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AGGREGATING MORAL PREFERENCES

Published online by Cambridge University Press:  11 January 2016

Matthew D. Adler*
Affiliation:
Duke Law School, 210 Science Drive, Durham, NC 27708, USA. Email: adler@law.duke.edu. URL: https://law.duke.edu/fac/adler/

Abstract:

Preference-aggregation problems arise in various contexts. One such context, little explored by social choice theorists, is metaethical. ‘Ideal-advisor’ accounts, which have played a major role in metaethics, propose that moral facts are constituted by the idealized preferences of a community of advisors. Such accounts give rise to a preference-aggregation problem: namely, aggregating the advisors’ moral preferences. Do we have reason to believe that the advisors, albeit idealized, can still diverge in their rankings of a given set of alternatives? If so, what are the moral facts (in particular, the comparative moral goodness of the alternatives) when the advisors do diverge? These questions are investigated here using the tools of Arrovian social choice theory.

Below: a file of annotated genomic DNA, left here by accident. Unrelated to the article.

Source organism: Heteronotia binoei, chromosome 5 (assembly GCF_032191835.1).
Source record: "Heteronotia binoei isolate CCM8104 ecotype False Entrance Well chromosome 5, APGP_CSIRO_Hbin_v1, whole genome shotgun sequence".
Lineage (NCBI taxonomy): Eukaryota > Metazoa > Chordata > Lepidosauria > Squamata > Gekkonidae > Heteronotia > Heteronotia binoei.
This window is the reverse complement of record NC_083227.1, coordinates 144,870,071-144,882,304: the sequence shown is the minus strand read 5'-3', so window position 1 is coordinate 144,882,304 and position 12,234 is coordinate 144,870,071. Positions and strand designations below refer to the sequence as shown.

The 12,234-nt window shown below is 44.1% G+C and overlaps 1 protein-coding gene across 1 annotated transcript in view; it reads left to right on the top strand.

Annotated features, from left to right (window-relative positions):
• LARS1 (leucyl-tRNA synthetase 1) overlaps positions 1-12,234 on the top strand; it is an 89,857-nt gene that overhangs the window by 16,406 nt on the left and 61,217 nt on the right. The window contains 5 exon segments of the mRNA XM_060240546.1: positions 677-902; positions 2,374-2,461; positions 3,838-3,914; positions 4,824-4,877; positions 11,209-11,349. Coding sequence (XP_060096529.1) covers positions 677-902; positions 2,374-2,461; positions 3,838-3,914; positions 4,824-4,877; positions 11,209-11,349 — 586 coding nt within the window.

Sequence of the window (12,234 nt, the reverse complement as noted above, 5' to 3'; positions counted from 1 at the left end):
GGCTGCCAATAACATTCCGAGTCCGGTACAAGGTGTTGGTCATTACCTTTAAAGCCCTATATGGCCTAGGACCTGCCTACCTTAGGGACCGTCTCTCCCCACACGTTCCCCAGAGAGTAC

Type
Symposium on Rational Choice and Philosophy
Copyright
Copyright © Cambridge University Press 2016 

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